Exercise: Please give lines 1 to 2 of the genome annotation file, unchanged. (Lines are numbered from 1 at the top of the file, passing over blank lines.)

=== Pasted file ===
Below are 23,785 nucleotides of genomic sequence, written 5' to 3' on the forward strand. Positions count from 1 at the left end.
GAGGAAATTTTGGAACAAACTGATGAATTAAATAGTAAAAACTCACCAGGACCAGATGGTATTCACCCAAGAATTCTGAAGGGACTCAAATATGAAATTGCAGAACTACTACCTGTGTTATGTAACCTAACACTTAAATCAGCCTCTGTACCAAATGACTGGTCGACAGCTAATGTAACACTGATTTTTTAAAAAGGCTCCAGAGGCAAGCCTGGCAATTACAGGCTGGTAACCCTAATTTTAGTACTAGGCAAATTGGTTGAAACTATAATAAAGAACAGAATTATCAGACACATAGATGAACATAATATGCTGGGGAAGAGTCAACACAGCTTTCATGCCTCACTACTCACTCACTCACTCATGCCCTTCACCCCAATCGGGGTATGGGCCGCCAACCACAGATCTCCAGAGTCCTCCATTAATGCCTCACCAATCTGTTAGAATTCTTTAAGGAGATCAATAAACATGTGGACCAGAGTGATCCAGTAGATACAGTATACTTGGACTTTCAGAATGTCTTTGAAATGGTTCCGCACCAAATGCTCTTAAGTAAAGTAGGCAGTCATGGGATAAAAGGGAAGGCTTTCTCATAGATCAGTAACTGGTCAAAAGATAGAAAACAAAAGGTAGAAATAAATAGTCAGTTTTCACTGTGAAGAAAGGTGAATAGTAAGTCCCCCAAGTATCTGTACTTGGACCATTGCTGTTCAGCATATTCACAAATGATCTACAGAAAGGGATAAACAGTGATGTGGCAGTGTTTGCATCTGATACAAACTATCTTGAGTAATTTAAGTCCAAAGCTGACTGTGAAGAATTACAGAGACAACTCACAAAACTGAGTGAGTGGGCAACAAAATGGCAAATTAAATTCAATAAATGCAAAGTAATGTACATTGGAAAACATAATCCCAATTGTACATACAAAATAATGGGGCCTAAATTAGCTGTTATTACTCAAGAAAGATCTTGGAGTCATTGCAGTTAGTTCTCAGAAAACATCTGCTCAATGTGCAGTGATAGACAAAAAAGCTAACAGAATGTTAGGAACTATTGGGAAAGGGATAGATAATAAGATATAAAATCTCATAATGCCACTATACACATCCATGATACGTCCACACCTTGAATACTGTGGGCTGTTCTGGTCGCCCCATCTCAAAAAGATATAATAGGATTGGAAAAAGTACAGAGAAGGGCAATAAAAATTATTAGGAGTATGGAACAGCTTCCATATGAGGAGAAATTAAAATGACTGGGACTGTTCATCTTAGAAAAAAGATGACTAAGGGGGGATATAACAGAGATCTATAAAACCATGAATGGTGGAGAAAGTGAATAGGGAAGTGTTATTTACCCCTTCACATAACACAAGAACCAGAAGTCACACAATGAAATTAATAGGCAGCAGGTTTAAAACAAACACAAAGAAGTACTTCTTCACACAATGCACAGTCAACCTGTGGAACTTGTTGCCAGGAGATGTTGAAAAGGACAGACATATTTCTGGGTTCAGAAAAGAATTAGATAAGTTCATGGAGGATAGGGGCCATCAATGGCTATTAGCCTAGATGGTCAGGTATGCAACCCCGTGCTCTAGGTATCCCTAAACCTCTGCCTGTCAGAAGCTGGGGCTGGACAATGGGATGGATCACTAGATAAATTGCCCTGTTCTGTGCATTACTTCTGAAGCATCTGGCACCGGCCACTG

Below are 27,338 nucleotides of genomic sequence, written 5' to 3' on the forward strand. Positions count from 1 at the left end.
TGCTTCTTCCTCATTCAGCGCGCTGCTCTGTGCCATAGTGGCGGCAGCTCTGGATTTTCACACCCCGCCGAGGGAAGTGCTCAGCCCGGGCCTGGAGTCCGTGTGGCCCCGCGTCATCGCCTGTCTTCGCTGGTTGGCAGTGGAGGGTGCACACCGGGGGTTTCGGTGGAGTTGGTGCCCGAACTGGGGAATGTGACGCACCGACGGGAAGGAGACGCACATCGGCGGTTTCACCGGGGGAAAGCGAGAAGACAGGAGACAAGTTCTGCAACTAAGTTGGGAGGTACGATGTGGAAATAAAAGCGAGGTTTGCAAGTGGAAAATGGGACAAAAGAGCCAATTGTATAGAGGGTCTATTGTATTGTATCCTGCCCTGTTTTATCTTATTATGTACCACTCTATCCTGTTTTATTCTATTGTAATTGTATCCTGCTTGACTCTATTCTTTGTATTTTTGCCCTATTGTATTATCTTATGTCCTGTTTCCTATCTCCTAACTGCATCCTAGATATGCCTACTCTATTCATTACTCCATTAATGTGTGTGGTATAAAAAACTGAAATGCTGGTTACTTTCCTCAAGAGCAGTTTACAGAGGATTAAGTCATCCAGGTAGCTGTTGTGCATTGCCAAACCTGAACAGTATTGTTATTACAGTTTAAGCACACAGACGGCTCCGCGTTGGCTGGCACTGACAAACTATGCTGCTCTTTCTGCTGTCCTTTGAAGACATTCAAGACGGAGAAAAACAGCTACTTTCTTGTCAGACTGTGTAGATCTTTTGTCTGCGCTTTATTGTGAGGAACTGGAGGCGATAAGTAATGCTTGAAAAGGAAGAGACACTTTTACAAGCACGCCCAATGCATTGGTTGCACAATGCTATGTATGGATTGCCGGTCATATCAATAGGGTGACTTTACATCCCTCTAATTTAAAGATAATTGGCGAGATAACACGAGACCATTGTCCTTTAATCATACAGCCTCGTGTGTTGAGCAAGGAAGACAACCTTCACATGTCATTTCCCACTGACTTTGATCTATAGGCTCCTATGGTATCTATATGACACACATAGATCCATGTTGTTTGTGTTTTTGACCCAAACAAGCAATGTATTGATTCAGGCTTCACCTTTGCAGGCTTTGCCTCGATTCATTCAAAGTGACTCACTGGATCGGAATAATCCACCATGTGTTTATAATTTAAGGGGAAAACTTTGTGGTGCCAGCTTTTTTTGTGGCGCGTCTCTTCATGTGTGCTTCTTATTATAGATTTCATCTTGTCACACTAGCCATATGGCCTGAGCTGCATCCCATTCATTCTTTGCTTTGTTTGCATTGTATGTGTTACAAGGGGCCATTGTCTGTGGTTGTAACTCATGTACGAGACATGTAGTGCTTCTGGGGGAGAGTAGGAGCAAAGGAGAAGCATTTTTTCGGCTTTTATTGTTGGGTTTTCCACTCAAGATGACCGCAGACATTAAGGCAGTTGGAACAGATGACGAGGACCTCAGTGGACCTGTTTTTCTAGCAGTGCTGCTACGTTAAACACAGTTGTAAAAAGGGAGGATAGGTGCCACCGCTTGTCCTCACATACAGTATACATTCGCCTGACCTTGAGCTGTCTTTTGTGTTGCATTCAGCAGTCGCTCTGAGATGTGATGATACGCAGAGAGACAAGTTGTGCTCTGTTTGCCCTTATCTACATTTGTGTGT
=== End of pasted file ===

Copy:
Below are 23,785 nucleotides of genomic sequence, written 5' to 3' on the forward strand. Positions count from 1 at the left end.
GAGGAAATTTTGGAACAAACTGATGAATTAAATAGTAAAAACTCACCAGGACCAGATGGTATTCACCCAAGAATTCTGAAGGGACTCAAATATGAAATTGCAGAACTACTACCTGTGTTATGTAACCTAACACTTAAATCAGCCTCTGTACCAAATGACTGGTCGACAGCTAATGTAACACTGATTTTTTAAAAAGGCTCCAGAGGCAAGCCTGGCAATTACAGGCTGGTAACCCTAATTTTAGTACTAGGCAAATTGGTTGAAACTATAATAAAGAACAGAATTATCAGACACATAGATGAACATAATATGCTGGGGAAGAGTCAACACAGCTTTCATGCCTCACTACTCACTCACTCACTCATGCCCTTCACCCCAATCGGGGTATGGGCCGCCAACCACAGATCTCCAGAGTCCTCCATTAATGCCTCACCAATCTGTTAGAATTCTTTAAGGAGATCAATAAACATGTGGACCAGAGTGATCCAGTAGATACAGTATACTTGGACTTTCAGAATGTCTTTGAAATGGTTCCGCACCAAATGCTCTTAAGTAAAGTAGGCAGTCATGGGATAAAAGGGAAGGCTTTCTCATAGATCAGTAACTGGTCAAAAGATAGAAAACAAAAGGTAGAAATAAATAGTCAGTTTTCACTGTGAAGAAAGGTGAATAGTAAGTCCCCCAAGTATCTGTACTTGGACCATTGCTGTTCAGCATATTCACAAATGATCTACAGAAAGGGATAAACAGTGATGTGGCAGTGTTTGCATCTGATACAAACTATCTTGAGTAATTTAAGTCCAAAGCTGACTGTGAAGAATTACAGAGACAACTCACAAAACTGAGTGAGTGGGCAACAAAATGGCAAATTAAATTCAATAAATGCAAAGTAATGTACATTGGAAAACATAATCCCAATTGTACATACAAAATAATGGGGCCTAAATTAGCTGTTATTACTCAAGAAAGATCTTGGAGTCATTGCAGTTAGTTCTCAGAAAACATCTGCTCAATGTGCAGTGATAGACAAAAAAGCTAACAGAATGTTAGGAACTATTGGGAAAGGGATAGATAATAAGATATAAAATCTCATAATGCCACTATACACATCCATGATACGTCCACACCTTGAATACTGTGGGCTGTTCTGGTCGCCCCATCTCAAAAAGATATAATAGGATTGGAAAAAGTACAGAGAAGGGCAATAAAAATTATTAGGAGTATGGAACAGCTTCCATATGAGGAGAAATTAAAATGACTGGGACTGTTCATCTTAGAAAAAAGATGACTAAGGGGGGATATAACAGAGATCTATAAAACCATGAATGGTGGAGAAAGTGAATAGGGAAGTGTTATTTACCCCTTCACATAACACAAGAACCAGAAGTCACACAATGAAATTAATAGGCAGCAGGTTTAAAACAAACACAAAGAAGTACTTCTTCACACAATGCACAGTCAACCTGTGGAACTTGTTGCCAGGAGATGTTGAAAAGGACAGACATATTTCTGGGTTCAGAAAAGAATTAGATAAGTTCATGGAGGATAGGGGCCATCAATGGCTATTAGCCTAGATGGTCAGGTATGCAACCCCGTGCTCTAGGTATCCCTAAACCTCTGCCTGTCAGAAGCTGGGGCTGGACAATGGGATGGATCACTAGATAAATTGCCCTGTTCTGTGCATTACTTCTGAAGCATCTGGCACCGGCCACTG